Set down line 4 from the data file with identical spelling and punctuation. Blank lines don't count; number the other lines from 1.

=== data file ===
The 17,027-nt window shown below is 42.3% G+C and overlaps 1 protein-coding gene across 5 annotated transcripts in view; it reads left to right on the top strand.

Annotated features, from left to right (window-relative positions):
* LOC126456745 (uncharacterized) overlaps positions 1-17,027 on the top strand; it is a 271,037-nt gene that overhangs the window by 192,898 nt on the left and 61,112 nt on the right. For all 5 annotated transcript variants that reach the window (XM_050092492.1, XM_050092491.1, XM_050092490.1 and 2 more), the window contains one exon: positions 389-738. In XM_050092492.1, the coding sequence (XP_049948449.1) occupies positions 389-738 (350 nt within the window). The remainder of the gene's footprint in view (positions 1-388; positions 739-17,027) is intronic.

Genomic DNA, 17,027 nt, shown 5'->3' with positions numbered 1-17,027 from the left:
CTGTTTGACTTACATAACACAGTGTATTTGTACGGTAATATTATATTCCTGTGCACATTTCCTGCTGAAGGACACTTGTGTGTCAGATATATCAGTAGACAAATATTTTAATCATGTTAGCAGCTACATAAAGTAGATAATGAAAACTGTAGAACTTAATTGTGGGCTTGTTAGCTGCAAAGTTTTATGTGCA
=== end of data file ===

Genomic DNA, 17,027 nt, shown 5'->3' with positions numbered 1-17,027 from the left: